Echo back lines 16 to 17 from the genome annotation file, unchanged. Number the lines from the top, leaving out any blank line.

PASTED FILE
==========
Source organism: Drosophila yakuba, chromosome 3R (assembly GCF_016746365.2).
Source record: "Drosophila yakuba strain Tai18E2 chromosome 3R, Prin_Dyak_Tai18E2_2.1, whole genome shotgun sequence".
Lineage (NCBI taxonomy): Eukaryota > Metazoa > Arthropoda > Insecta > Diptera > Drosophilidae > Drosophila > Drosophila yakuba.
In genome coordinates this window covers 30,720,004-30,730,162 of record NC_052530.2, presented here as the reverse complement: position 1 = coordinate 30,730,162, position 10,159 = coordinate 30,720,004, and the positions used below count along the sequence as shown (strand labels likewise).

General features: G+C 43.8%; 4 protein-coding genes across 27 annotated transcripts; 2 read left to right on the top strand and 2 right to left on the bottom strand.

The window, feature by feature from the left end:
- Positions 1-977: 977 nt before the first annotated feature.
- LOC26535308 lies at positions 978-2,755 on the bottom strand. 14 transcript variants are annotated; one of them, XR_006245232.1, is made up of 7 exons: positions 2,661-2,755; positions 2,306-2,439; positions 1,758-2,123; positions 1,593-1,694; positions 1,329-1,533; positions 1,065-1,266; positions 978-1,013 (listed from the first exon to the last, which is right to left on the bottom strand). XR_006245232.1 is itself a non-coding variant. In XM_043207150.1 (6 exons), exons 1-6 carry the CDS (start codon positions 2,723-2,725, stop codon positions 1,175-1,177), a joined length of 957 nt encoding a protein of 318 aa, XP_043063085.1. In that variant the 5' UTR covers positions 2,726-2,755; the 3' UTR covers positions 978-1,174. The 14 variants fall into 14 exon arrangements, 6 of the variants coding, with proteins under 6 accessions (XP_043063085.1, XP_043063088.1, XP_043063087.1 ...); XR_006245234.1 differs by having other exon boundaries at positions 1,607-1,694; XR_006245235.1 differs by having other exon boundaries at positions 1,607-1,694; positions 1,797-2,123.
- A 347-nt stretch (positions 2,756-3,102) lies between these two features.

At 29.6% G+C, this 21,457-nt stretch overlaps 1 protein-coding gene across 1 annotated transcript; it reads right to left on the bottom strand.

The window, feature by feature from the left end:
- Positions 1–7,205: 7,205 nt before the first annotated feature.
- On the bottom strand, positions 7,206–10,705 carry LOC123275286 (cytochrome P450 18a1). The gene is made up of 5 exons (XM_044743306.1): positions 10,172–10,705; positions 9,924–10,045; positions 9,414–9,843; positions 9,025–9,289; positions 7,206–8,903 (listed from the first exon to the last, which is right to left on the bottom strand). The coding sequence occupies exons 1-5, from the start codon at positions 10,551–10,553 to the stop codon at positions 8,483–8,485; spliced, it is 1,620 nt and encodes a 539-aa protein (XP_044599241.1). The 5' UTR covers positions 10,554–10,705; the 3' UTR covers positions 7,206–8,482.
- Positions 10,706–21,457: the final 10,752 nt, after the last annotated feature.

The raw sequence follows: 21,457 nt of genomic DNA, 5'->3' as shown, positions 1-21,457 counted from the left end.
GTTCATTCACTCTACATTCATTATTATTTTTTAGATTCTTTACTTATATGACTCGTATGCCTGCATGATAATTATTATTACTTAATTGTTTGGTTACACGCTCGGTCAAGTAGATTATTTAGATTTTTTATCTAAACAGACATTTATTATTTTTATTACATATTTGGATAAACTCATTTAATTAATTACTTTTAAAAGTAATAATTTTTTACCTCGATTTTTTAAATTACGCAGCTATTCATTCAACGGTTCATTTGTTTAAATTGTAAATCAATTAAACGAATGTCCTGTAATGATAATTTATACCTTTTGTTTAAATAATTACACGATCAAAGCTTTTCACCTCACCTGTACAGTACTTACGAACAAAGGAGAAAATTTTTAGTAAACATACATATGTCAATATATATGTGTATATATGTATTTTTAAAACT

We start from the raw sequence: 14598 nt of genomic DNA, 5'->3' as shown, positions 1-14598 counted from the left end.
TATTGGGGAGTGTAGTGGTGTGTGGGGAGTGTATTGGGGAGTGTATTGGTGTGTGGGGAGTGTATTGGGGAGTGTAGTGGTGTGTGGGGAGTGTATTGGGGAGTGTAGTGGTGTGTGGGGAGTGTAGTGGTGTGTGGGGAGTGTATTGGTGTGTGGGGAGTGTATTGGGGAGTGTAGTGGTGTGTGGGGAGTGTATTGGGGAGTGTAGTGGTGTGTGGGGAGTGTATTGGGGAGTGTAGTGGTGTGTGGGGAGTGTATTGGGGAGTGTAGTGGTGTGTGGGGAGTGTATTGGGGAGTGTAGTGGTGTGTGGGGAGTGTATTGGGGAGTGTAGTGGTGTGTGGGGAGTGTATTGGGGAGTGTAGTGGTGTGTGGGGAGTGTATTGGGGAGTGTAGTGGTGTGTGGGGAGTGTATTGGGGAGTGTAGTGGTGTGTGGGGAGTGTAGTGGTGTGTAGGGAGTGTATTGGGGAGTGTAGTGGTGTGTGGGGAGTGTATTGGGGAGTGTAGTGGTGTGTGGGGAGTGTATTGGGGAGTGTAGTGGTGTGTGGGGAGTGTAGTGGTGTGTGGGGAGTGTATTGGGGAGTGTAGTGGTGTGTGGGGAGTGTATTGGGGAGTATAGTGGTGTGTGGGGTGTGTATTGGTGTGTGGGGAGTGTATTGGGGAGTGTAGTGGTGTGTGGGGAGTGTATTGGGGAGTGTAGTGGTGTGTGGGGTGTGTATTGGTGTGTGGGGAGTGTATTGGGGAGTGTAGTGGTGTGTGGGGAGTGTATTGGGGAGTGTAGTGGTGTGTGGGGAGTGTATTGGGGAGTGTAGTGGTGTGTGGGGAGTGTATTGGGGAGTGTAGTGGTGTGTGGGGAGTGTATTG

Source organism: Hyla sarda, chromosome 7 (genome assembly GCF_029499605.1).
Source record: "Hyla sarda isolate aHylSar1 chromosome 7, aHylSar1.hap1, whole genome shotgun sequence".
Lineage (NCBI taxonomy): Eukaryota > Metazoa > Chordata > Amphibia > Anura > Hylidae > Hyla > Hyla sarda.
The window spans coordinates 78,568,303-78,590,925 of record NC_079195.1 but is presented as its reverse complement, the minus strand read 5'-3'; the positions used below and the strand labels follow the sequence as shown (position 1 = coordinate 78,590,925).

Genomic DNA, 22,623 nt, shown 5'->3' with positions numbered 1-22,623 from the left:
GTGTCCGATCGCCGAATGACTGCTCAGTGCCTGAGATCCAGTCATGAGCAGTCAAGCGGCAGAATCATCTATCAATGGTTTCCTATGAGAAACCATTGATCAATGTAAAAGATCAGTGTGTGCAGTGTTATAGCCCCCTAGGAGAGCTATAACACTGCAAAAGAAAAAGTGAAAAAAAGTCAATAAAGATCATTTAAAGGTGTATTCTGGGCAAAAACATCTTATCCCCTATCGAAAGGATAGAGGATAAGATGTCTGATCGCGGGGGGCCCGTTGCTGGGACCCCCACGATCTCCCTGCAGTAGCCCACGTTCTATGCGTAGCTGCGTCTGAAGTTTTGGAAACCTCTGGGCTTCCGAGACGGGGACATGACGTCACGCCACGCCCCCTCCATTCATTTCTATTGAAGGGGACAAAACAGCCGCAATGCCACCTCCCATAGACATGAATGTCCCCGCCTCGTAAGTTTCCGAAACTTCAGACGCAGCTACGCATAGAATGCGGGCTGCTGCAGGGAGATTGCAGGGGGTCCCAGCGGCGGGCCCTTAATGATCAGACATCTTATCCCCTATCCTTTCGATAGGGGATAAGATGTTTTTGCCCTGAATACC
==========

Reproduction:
GTTCATTCACTCTACATTCATTATTATTTTTTAGATTCTTTACTTATATGACTCGTATGCCTGCATGATAATTATTATTACTTAATTGTTTGGTTACACGCTCGGTCAAGTAGATTATTTAGATTTTTTATCTAAACAGACATTTATTATTTTTATTACATATTTGGATAAACTCATTTAATTAATTACTTTTAAAAGTAATAATTTTTTACCTCGATTTTTTAAATTACGCAGCTATTCATTCAACGGTTCATTTGTTTAAATTGTAAATCAATTAAACGAATGTCCTGTAATGATAATTTATACCTTTTGTTTAAATAATTACACGATCAAAGCTTTTCACCTCACCTGTACAGTACTTACGAACAAAGGAGAAAATTTTTAGTAAACATACATATGTCAATATATATGTGTATATATGTATTTTTAAAACT

We start from the raw sequence: 14598 nt of genomic DNA, 5'->3' as shown, positions 1-14598 counted from the left end.